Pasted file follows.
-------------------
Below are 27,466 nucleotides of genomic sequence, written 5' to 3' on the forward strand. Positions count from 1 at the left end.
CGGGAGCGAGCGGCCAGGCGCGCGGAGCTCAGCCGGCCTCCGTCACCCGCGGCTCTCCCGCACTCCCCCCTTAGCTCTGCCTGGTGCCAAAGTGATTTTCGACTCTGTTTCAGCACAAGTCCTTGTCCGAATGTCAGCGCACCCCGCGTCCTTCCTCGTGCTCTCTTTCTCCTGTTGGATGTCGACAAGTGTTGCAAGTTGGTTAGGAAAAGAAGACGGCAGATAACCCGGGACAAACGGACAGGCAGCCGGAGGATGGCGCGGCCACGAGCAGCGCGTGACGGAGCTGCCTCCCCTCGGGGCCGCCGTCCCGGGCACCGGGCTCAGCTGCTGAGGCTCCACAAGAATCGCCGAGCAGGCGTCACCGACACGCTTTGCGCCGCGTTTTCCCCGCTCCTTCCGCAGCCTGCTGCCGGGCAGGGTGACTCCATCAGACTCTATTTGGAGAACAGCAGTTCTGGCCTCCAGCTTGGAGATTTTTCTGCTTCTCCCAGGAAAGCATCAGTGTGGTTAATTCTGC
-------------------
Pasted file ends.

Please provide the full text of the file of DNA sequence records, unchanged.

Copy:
Below are 27,466 nucleotides of genomic sequence, written 5' to 3' on the forward strand. Positions count from 1 at the left end.
CGGGAGCGAGCGGCCAGGCGCGCGGAGCTCAGCCGGCCTCCGTCACCCGCGGCTCTCCCGCACTCCCCCCTTAGCTCTGCCTGGTGCCAAAGTGATTTTCGACTCTGTTTCAGCACAAGTCCTTGTCCGAATGTCAGCGCACCCCGCGTCCTTCCTCGTGCTCTCTTTCTCCTGTTGGATGTCGACAAGTGTTGCAAGTTGGTTAGGAAAAGAAGACGGCAGATAACCCGGGACAAACGGACAGGCAGCCGGAGGATGGCGCGGCCACGAGCAGCGCGTGACGGAGCTGCCTCCCCTCGGGGCCGCCGTCCCGGGCACCGGGCTCAGCTGCTGAGGCTCCACAAGAATCGCCGAGCAGGCGTCACCGACACGCTTTGCGCCGCGTTTTCCCCGCTCCTTCCGCAGCCTGCTGCCGGGCAGGGTGACTCCATCAGACTCTATTTGGAGAACAGCAGTTCTGGCCTCCAGCTTGGAGATTTTTCTGCTTCTCCCAGGAAAGCATCAGTGTGGTTAATTCTGC